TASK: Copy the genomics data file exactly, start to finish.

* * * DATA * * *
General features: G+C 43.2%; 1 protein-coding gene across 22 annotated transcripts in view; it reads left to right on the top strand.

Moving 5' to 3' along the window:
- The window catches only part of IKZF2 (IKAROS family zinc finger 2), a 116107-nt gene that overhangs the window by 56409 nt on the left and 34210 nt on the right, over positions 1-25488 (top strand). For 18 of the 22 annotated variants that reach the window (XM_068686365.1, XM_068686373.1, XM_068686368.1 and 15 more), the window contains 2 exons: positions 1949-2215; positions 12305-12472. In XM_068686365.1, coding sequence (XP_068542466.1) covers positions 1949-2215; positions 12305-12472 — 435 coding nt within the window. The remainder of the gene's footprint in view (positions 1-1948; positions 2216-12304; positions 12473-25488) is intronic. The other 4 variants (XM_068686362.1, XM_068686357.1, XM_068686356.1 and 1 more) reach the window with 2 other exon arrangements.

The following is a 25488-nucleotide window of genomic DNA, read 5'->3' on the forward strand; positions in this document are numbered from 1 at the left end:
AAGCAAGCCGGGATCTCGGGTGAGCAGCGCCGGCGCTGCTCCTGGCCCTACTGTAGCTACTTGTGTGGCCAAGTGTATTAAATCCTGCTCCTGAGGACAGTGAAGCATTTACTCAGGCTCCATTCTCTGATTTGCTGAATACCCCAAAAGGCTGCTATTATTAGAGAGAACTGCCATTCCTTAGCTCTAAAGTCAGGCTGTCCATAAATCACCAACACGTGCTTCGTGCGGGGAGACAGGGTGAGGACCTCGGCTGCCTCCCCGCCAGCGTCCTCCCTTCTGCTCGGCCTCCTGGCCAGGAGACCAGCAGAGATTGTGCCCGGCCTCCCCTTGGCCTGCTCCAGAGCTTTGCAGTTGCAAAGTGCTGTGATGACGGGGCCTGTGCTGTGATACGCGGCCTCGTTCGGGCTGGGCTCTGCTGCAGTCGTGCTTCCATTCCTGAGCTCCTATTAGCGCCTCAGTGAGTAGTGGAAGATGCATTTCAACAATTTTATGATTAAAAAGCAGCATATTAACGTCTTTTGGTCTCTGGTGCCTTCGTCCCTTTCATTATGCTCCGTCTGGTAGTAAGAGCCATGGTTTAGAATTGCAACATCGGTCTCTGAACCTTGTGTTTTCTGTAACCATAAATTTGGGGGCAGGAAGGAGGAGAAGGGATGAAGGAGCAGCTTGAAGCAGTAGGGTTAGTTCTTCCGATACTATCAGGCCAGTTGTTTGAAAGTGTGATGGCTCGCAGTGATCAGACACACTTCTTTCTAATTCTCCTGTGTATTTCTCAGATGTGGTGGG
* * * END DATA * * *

General features: G+C 43.2%; 1 protein-coding gene across 22 annotated transcripts in view; it reads left to right on the top strand.

Moving 5' to 3' along the window:
- The window catches only part of IKZF2 (IKAROS family zinc finger 2), a 116107-nt gene that overhangs the window by 56409 nt on the left and 34210 nt on the right, over positions 1-25488 (top strand). For 18 of the 22 annotated variants that reach the window (XM_068686365.1, XM_068686373.1, XM_068686368.1 and 15 more), the window contains 2 exons: positions 1949-2215; positions 12305-12472. In XM_068686365.1, coding sequence (XP_068542466.1) covers positions 1949-2215; positions 12305-12472 — 435 coding nt within the window. The remainder of the gene's footprint in view (positions 1-1948; positions 2216-12304; positions 12473-25488) is intronic. The other 4 variants (XM_068686362.1, XM_068686357.1, XM_068686356.1 and 1 more) reach the window with 2 other exon arrangements.

The following is a 25488-nucleotide window of genomic DNA, read 5'->3' on the forward strand; positions in this document are numbered from 1 at the left end:
AAGCAAGCCGGGATCTCGGGTGAGCAGCGCCGGCGCTGCTCCTGGCCCTACTGTAGCTACTTGTGTGGCCAAGTGTATTAAATCCTGCTCCTGAGGACAGTGAAGCATTTACTCAGGCTCCATTCTCTGATTTGCTGAATACCCCAAAAGGCTGCTATTATTAGAGAGAACTGCCATTCCTTAGCTCTAAAGTCAGGCTGTCCATAAATCACCAACACGTGCTTCGTGCGGGGAGACAGGGTGAGGACCTCGGCTGCCTCCCCGCCAGCGTCCTCCCTTCTGCTCGGCCTCCTGGCCAGGAGACCAGCAGAGATTGTGCCCGGCCTCCCCTTGGCCTGCTCCAGAGCTTTGCAGTTGCAAAGTGCTGTGATGACGGGGCCTGTGCTGTGATACGCGGCCTCGTTCGGGCTGGGCTCTGCTGCAGTCGTGCTTCCATTCCTGAGCTCCTATTAGCGCCTCAGTGAGTAGTGGAAGATGCATTTCAACAATTTTATGATTAAAAAGCAGCATATTAACGTCTTTTGGTCTCTGGTGCCTTCGTCCCTTTCATTATGCTCCGTCTGGTAGTAAGAGCCATGGTTTAGAATTGCAACATCGGTCTCTGAACCTTGTGTTTTCTGTAACCATAAATTTGGGGGCAGGAAGGAGGAGAAGGGATGAAGGAGCAGCTTGAAGCAGTAGGGTTAGTTCTTCCGATACTATCAGGCCAGTTGTTTGAAAGTGTGATGGCTCGCAGTGATCAGACACACTTCTTTCTAATTCTCCTGTGTATTTCTCAGATGTGGTGGG